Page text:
Give my method a try I think you will be happy with the result, there is no nead to change anything with your oven.

WD

And one other thing when I am heating my oven to bake bread I don't use any large pieces of wood I keep an active fire going with smaller pieces you know keep it raging that way you will also have less ash or coals at the end preventing the problem we talked about.
Yes, I think you have a point here. My wood could be dryer too which would help keep the flame hot. I still have not had time to fire the oven yet....hopefully next weekend.

~Aaron
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  #98  
Old 05-25-2013, 05:45 PM
Peasant
 
Join Date: Mar 2013
Location: Australia
Posts: 32
Default Re: 36" pompeii in WI in the winter

Aaron,

Iv'e been around ovens a long time about 40 years, I built my first 30 odd years ago.
We didn't have any insulation so to speak so we had to adjust the fires on each oven (they are all different) to suit, getting the floor and the dome at the same temp for baking is always a chellange at first but then after a while you will work out your oven, each time the fire and the oven will be different so just adjust as you go I am sure you will work it out.

Aaron, I have a few Greek mates here in Australia they are all good blokes, like the Italians there were a lot of Greek families that came to Australia in the 50's and 60's they are well known in the country for running cafe's and fish and chip shops.
I always remember Easter at those Greek families they did the best lamb on a spit I have ever had, and thier Mums, Dads and sisters sure could cook some good tucker.

WD
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  #99  
Old 05-27-2013, 05:23 PM
Laborer
 
Join Date: Nov 2012
Location: Athens, WI
Posts: 75
Default Re: 36" pompeii in WI in the winter

Quote:
Originally Posted by Wild Duck View Post
Aaron,

Iv'e been around ovens a long time about 40 years, I built my first 30 odd years ago.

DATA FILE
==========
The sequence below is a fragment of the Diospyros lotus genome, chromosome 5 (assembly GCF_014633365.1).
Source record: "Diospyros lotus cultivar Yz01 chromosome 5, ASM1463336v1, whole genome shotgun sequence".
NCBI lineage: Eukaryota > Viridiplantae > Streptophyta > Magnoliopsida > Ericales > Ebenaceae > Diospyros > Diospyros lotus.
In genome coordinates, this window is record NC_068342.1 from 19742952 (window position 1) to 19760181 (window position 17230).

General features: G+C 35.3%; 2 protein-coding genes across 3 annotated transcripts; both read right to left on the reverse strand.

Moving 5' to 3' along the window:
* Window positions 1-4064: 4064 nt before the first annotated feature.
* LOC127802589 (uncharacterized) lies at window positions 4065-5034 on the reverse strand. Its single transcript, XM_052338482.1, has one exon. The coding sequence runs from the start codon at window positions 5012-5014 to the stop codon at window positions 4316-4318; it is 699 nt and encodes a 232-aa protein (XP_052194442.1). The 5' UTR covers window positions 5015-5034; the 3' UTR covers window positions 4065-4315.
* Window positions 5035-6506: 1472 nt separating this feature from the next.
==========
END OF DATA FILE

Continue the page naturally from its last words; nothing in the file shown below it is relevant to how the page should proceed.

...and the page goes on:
We didn't have any insulation so to speak so we had to adjust the fires on each oven (they are all different) to suit, getting the floor and the dome at the same temp for baking is always a chellange at first but then after a while you will work out your oven, each time the fire and the oven will be different so just adjust as you go I am sure you will work it out.

Aaron, I have a few Greek mates here in Australia they are all good blokes, like the Italians there were a lot of Greek families that came to Australia in the 50's and 60's they are well known in the country for running cafe's and fish and chip shops.
I always remember Easter at those Greek families they did the best lamb on a spit I have ever had, and thier Mums, Dads and sisters sure could cook some good tucker.

WD
Thanks for your advice. I'm definitely going to try splitting my wood smaller. And just for clarification......I'm a geek not a Greek. I love Greek food also. Greek yogurt with honey... Yum!

~Aaron
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  #100  
Old 05-27-2013, 06:19 PM
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Default Re: 36" pompeii in WI in the winter

Quote:
Originally Posted by AaronTheGeek View Post
Thanks for your advice. I'm definitely going to try splitting my wood smaller. And just for clarification......I'm a geek not a Greek. I love Greek food also. Greek yogurt with honey... Yum!

~Aaron
I think "ATHENS", confused him, I know it did me!